WASHINGTON, June 7 (UPI) -- President Bush's call for a Homeland Security Department has further complicated the already cloudy future of the beleaguered Immigration and Naturalization Service, immigration experts said Friday.
Bush's plan would put the INS under the control of the new department, but overlaps and sometimes conflicts with Bush's own previous plan to reorganize the INS. Bush's plan also runs counter to bills pending in Congress the administration has also endorsed.
The sometimes-conflicting plans for the future of the INS have created more confusion, some immigration experts said, making uncertain the organization's future mission and chain of command.
"It is really kind of a mess, frankly," said Mark Krikorian, executive director of the Center for Immigration Studies, a group that advocates strict immigration laws. "The administration seems to be in conflict about what they want to do" about the INS, Krikorian said.
Bush Thursday called for the creation of a massive Homeland Security Department, combining agencies as diverse at the Coast Guard and the Federal Emergency Management Agency. That proposal would make the INS part of the new Homeland Security Department, ultimately reporting to the new secretary for homeland security, a Cabinet-level post.
But the administration in November 2001 unveiled its own plan to overhaul the INS, creating two separate immigration services and enforcement components that would still report to the attorney general. The Bush plan also reshuffled positions in the agency, including eliminating the INS regional director and district director positions.
At the time, the White House argued against separate legislation in Congress to reorganize the INS. "This plan fulfills the president's goals of improving the agency and helping our nation by creating a stronger, more efficient INS," Attorney General John Ashcroft said at the time.
But in April, the House voted to supersede the Bush plan and passed a bill that would also split the INS in half along similar lines and create a new associate attorney general for immigration affairs, a number three slot at the Justice Department. The vote was fueled by anger after an INS service contractor in March mailed out visa extensions for two of the dead Sept. 11 hijackers.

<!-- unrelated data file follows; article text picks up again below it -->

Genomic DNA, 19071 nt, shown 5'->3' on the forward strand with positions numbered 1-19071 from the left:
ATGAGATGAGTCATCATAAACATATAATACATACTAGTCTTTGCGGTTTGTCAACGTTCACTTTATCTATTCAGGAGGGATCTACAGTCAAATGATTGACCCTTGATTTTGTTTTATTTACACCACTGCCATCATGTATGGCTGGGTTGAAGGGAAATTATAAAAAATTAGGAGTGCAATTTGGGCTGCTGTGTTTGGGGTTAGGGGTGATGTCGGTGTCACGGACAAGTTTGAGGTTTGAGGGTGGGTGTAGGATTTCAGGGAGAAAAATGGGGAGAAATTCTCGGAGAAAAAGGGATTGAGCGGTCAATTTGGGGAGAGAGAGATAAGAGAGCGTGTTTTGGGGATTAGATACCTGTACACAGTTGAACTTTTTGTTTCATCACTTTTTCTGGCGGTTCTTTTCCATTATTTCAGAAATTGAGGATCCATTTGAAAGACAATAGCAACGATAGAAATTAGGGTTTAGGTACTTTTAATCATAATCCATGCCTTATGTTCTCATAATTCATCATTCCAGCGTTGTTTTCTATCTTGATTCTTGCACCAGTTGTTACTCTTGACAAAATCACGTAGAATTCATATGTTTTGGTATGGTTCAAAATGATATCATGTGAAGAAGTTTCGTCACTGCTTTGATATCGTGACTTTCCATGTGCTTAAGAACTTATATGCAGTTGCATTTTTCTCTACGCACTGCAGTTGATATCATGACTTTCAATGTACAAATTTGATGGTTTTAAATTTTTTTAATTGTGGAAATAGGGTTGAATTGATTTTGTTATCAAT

Just prior to the overwhelming, 405-9 vote for that bill, the administration changed tack and endorsed it with caveats. Ashcroft said then that the House bill was "an important set of first steps essential to the journey's end, but not sufficient to get us there."
Meanwhile, the Bush administration has pledged to work with Sen. Ted Kennedy, D-Mass., and Sam Brownback, R-Kan., on another piece of legislation to reorganize the INS into two separate functions. That bill would terminate the INS and create an Immigration Affairs Agency within the Department of Justice headed by a director of Immigration Affairs, similar to the FBI director.
"You've go basically four plans for the INS, so who knows (what's going to happen) at this point," said Dan Stein, executive director of the Federation of American Immigration Reform, which advocates limiting immigration. "This administration is long on announcements and short on fulfilling them."
This latest announcement from the Bush administration with regard to the INS has raised substantive concerns in Congress already. Kennedy said Thursday that placing the INS inside a new Homeland Defense Department might signal a reduced emphasis on immigration services, which Kennedy said was unacceptable.
"In consolidating border security efforts it is important to maintain the necessary balance between immigration enforcement and service functions so that reforms recently enacted by Congress and supported by the administration can be effectively implemented," said Kennedy.